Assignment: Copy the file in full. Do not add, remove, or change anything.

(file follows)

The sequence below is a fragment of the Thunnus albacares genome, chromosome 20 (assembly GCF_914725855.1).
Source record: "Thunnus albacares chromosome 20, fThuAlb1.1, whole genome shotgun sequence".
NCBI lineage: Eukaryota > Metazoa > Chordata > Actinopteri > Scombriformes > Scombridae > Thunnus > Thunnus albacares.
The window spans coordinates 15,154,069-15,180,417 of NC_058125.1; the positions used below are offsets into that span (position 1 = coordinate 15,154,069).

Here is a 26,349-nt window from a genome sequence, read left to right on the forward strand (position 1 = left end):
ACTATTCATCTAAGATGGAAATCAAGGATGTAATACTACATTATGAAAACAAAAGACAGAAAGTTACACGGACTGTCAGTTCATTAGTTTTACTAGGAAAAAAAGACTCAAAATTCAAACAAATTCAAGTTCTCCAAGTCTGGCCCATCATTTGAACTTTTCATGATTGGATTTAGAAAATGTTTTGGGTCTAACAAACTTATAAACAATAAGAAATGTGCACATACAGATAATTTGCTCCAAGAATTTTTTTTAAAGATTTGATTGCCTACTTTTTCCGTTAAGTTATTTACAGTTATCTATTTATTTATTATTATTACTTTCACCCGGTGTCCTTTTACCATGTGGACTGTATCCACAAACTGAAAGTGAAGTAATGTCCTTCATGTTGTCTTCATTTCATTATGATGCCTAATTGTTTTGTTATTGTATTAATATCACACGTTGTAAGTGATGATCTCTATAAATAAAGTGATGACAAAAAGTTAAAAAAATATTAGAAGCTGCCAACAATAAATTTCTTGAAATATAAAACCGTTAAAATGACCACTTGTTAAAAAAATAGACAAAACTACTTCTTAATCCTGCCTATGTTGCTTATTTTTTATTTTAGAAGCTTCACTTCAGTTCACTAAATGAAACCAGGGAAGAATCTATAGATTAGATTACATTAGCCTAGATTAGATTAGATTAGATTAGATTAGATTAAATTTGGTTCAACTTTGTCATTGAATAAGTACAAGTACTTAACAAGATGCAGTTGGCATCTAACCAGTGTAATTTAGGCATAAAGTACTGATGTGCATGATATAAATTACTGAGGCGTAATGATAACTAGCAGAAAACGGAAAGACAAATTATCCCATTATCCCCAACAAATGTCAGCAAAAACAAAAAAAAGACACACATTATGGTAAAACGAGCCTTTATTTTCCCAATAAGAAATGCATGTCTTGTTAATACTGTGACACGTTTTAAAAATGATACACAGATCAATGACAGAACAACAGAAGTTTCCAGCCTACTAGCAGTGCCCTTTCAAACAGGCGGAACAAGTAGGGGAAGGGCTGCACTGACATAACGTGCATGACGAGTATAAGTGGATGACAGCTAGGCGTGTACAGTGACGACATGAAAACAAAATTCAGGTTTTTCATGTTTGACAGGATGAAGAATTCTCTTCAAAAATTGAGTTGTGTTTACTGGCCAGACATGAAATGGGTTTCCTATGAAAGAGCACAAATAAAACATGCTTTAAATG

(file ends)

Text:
The sequence below is a fragment of the Thunnus albacares genome, chromosome 20 (assembly GCF_914725855.1).
Source record: "Thunnus albacares chromosome 20, fThuAlb1.1, whole genome shotgun sequence".
NCBI lineage: Eukaryota > Metazoa > Chordata > Actinopteri > Scombriformes > Scombridae > Thunnus > Thunnus albacares.
The window spans coordinates 15,154,069-15,180,417 of NC_058125.1; the positions used below are offsets into that span (position 1 = coordinate 15,154,069).

Here is a 26,349-nt window from a genome sequence, read left to right on the forward strand (position 1 = left end):
ACTATTCATCTAAGATGGAAATCAAGGATGTAATACTACATTATGAAAACAAAAGACAGAAAGTTACACGGACTGTCAGTTCATTAGTTTTACTAGGAAAAAAAGACTCAAAATTCAAACAAATTCAAGTTCTCCAAGTCTGGCCCATCATTTGAACTTTTCATGATTGGATTTAGAAAATGTTTTGGGTCTAACAAACTTATAAACAATAAGAAATGTGCACATACAGATAATTTGCTCCAAGAATTTTTTTTAAAGATTTGATTGCCTACTTTTTCCGTTAAGTTATTTACAGTTATCTATTTATTTATTATTATTACTTTCACCCGGTGTCCTTTTACCATGTGGACTGTATCCACAAACTGAAAGTGAAGTAATGTCCTTCATGTTGTCTTCATTTCATTATGATGCCTAATTGTTTTGTTATTGTATTAATATCACACGTTGTAAGTGATGATCTCTATAAATAAAGTGATGACAAAAAGTTAAAAAAATATTAGAAGCTGCCAACAATAAATTTCTTGAAATATAAAACCGTTAAAATGACCACTTGTTAAAAAAATAGACAAAACTACTTCTTAATCCTGCCTATGTTGCTTATTTTTTATTTTAGAAGCTTCACTTCAGTTCACTAAATGAAACCAGGGAAGAATCTATAGATTAGATTACATTAGCCTAGATTAGATTAGATTAGATTAGATTAGATTAAATTTGGTTCAACTTTGTCATTGAATAAGTACAAGTACTTAACAAGATGCAGTTGGCATCTAACCAGTGTAATTTAGGCATAAAGTACTGATGTGCATGATATAAATTACTGAGGCGTAATGATAACTAGCAGAAAACGGAAAGACAAATTATCCCATTATCCCCAACAAATGTCAGCAAAAACAAAAAAAAGACACACATTATGGTAAAACGAGCCTTTATTTTCCCAATAAGAAATGCATGTCTTGTTAATACTGTGACACGTTTTAAAAATGATACACAGATCAATGACAGAACAACAGAAGTTTCCAGCCTACTAGCAGTGCCCTTTCAAACAGGCGGAACAAGTAGGGGAAGGGCTGCACTGACATAACGTGCATGACGAGTATAAGTGGATGACAGCTAGGCGTGTACAGTGACGACATGAAAACAAAATTCAGGTTTTTCATGTTTGACAGGATGAAGAATTCTCTTCAAAAATTGAGTTGTGTTTACTGGCCAGACATGAAATGGGTTTCCTATGAAAGAGCACAAATAAAACATGCTTTAAATG